Students quiz Wild

Members of the Marquette community got a chance Thursday to discuss their concerns with University President the Rev. Robert A. Wild, University Provost Madeline Wake and senior vice president Greg Kliebhan.

The three administrators answered questions on everything from current housing situations to campus diversity in the bi-annual forum.

Among the issues being tackled by the university is freshmen housing, including the Hilton Hotel residents and the transformation of residence hall lounge rooms into living areas.

"I know it's a concern," Wild said. "We really do want to remedy that."

He said the university has made some progress because it only enrolled about 1,800 new freshmen, a lower number than last year.

Wild said he understands "it is not the best of situations when we still have people living at the Hilton."

However the president said the university may soon have a permanent solution, although he did not provide any details.

Another issue buzzing around campus is the Warriors versus Golden Eagles nickname change debate.

The president urged students and administrators to voice their opinions through the currently online survey and said the feedback will help the Board of Trustees make a decision at its December meeting.

"My sense of the students at this juncture is that it is not a huge issue, generally, across the board," Wild said. "For individuals, it's definitely an issue, but it's not sort of the issue that it might be for our alums. Some people favor. Some don't. Many people will just say, 'Whatever. We are Marquette.'"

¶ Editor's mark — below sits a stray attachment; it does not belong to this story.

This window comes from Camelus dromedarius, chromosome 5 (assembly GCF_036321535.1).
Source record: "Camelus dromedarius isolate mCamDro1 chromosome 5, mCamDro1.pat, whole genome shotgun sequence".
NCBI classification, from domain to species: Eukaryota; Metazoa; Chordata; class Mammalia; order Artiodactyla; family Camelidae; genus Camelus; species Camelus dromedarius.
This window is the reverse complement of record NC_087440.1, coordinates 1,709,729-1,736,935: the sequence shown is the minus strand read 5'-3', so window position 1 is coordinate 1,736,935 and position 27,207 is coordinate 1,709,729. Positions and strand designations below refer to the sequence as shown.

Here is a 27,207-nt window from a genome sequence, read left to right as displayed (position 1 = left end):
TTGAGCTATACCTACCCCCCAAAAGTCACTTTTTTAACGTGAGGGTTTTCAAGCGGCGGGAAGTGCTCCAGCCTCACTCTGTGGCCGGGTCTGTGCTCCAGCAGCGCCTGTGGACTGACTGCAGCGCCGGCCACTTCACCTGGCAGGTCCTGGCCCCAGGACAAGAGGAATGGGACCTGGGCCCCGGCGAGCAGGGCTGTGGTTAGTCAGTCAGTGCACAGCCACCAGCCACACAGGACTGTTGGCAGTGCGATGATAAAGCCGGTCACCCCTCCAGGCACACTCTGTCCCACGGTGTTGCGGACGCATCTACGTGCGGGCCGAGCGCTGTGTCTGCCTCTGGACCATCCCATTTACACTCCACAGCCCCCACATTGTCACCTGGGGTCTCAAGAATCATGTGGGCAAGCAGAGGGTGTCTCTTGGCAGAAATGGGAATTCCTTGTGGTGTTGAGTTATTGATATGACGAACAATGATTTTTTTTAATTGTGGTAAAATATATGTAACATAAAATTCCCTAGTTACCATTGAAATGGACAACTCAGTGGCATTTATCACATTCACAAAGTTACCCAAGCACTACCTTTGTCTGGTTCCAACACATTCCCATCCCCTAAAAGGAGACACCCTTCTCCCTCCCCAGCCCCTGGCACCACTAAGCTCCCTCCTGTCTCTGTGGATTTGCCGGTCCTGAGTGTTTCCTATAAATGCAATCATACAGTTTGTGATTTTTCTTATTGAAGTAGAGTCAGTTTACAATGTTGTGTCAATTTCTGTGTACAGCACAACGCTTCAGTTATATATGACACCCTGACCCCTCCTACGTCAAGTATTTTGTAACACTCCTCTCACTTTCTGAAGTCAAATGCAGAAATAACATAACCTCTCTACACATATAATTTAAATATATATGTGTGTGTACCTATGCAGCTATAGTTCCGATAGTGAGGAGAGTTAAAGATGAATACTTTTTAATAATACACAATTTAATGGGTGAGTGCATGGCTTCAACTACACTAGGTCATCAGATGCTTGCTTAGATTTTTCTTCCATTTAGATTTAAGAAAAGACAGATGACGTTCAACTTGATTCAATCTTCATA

Students asked about other changes on campus, like the new administrative position of vice provost of diversity.

Alan Burkee, Gay/Straight Alliance treasurer, asked if the new administrator is expected to be knowledgeable of same-sex issues.

Wake said gender issues are components of diversity and will fit under the position.

Christian Eichenlaub, GSA President and senior in the College of Communication, asked the three-person panel to expound on harassment of homosexual students on campus.

Wild said every student on campus should be able to feel at home at the university and stressed common human decency and Jesuit ideals as the driving force behind that ability.

"Our students are our students, each and every one of them," Wild said.

Wild and Kliebhan said harassment is unacceptable and disciplinary measures should be taken.

Greg St. Arnold, College of Arts & Sciences sophomore and member of Jesuit University Students Together in Concerned Empowerment, said a two-year-old survey from Helping Abuse and Violence End Now stated about one in every four women on campus receive unwanted sexual contact and asked the panel what types of precautions the university has against sexual harassment.

Wild said this was also an issue of basic human value. He said it is important for the campus to provide resources for those who have been sexually harassed and it does, but the campus cannot do everything. In order for the campus to do more, Wild said the university needs more information and data on the topic.

One student and a parent asked the panel to explain the presence of inappropriate literature in one course on campus.

Wild said some contemporary literature may be raw and "can be very ugly" but the point is the examination of the material is educational and helps students "tease out their values."

He said students should talk to the teachers if they feel their teachers are ramming ideas down students' throats.

A second forum will be held in the spring, according to Timothy Lefeber, Marquette Student Government president.